Sadly, studying abroad is not all about traveling and fun fun fun; we are primarily here for school. The past couple weeks was our midterm season, so I was doing a lot more studying than sightseeing.
I probably should have mentioned all of this in the beginning, but I was so preoccupied with all of the exciting adventures that I forgot to mention, I am going to school too.
I go to an American University called John Cabot University right here in the center of Rome. It is a well-known school comprised of study abroad students and degree-seekers. There are about 1000 total students at John Cabot, and class sizes are usually around 15 students. We have two campuses (more like two buildings) where classes are held. The pictures look very lame, but inside is nicer and we have patios and rooftop balconies with great gardens and views.
I am taking 12 credits (4 classes) and I also have an internship. Here is a run down of what my classes are like:
Drawing 110: Rome Sketchbook: This is an elementary drawing class, but it is really nice because it is on-site. We have class once a week for three hours. Each class we meet somewhere around Rome and draw things that we see. By the end of the semester I should have a giant book filled with drawings of Rome. They won’t be very good drawings, as I have learned I am not the best artist, but they will help me remember Rome. This class also makes me appreciate the talent of the real artists. This is my adorable old professor:
Graphic Design 101: This is probably my favorite class here, because I get to work with all of the Adobe programs. This one time a week three-hour class actually flies by because I am so concentrated on the project that I hardly realize how long the class is. We work with Photoshop, Illustrator, InDesign, PowerPoint and more. We do little assignments such as creating leaflets, charts and graphs, logos, brochures and lots more. We are now beginning to work on a project where we create a logo for a real client. It’s a fun class and something that will give me a little extra advantage in my career field. Here are a few examples of things I have made:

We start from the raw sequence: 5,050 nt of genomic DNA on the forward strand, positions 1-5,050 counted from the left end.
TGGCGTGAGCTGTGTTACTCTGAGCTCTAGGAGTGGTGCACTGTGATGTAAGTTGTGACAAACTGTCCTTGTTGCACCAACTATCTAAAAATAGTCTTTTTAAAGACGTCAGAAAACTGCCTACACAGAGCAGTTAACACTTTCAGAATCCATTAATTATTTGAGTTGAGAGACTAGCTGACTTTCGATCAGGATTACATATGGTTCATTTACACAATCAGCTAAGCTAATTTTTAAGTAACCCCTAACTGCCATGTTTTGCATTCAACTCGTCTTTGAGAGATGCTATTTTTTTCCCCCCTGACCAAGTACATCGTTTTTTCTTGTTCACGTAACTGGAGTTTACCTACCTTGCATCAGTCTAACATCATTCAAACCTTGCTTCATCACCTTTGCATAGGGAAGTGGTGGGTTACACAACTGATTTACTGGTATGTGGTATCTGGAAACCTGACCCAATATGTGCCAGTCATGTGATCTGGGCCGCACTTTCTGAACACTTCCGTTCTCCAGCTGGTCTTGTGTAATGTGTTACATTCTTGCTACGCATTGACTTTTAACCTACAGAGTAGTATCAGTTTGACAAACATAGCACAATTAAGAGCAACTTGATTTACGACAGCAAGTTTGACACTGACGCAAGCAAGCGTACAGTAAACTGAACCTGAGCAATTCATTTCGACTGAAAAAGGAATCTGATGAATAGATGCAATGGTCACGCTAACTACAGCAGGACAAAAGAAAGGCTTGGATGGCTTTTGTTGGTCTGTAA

Art History 290: Ancient Rome and its Monuments: Of course I had to take an art history course in one of the most historic cities in the world. What’s even better is that I get to see in person everything I learn about because the class is on-site. Just like my drawing class, we meet at a destination in Rome, walk around and learn all about the ancient ruins and monuments. Right now, I could tell you everything you need to know about Caesar, Augustus and the ancient Roman Empire. The class is extremely interesting, but also very difficult and long. Like my two other classes, it is once a week for three hours, but unlike the others, this one seems to go on for years. Although our professor is very animated and obviously passionate about everything Roman, it is tough to listen to her strange (British/Italian/who knows what else) accent for three straight hours. She demands quite a lot from us. We have a test each week, several papers, a presentation, a midterm exam, final exam and term paper. She loves figuring out themes and connections and expects us to develop some of our own.
Communications 220: Media, Culture & Society: This is my only class I could take to fulfill one of my specific major requirements. Luckily, it takes the place of a pretty difficult course at Madison. This class is all about media’s roles and functions in society and the critiques of its performance. It’s not a particularly hard class because our only work is reading articles, but the midterm was tough because class had been cancelled four times (because the teacher was sick and for other reasons) and the test was pushed back twice. So, I was studying and then not studying and then studying again. Another tough part about the class is having to listen to the professor criticize my future career the whole time. It is a very anti-advertising course that basically blames advertising for making our society materialistic and consumer-based. But it hasn’t changed my mind about my career…I don’t believe advertising is all bad.
My schedule looks somewhat like this, except the Monday class got moved to Tuesday morning, so I only have class Tuesday through Thursday, which makes traveling a lot easier.
I live in the Gianicolo Residence, which is basically the dorm for the University. It is apartment-style, so I live with four other girls. I share a room and bathroom with my friends Emily and Kelly who I knew from Madison. Then two other girls (Kat and Alex from New York) share a room and bathroom. We have a very tiny kitchen and a living/dining room. Everything is from IKEA: our beds, furniture, kitchen appliances, lamps, and more. It is a very convenient location as it is within ten minutes of both campuses, but there are a few annoying aspects.
- The security is very strict and we have to swipe our cards in and out when leaving and entering (and the machine is usually always broken).
- Signing in visitors is a long process and they have to be out by 11:30 (so no overnight guests, which means when friends come to visit they have to get a hotel)
Some things I am still getting used to are no dryers (air drying is ruining my clothes), the bidet, sharing a room with two girls, no dishwasher (actually not that bad though), no freezer space (bye bye chicken nuggets), and a very uncomfortable bed (I miss my bed full of squishy pillows at home; here I have one very stiff pillow).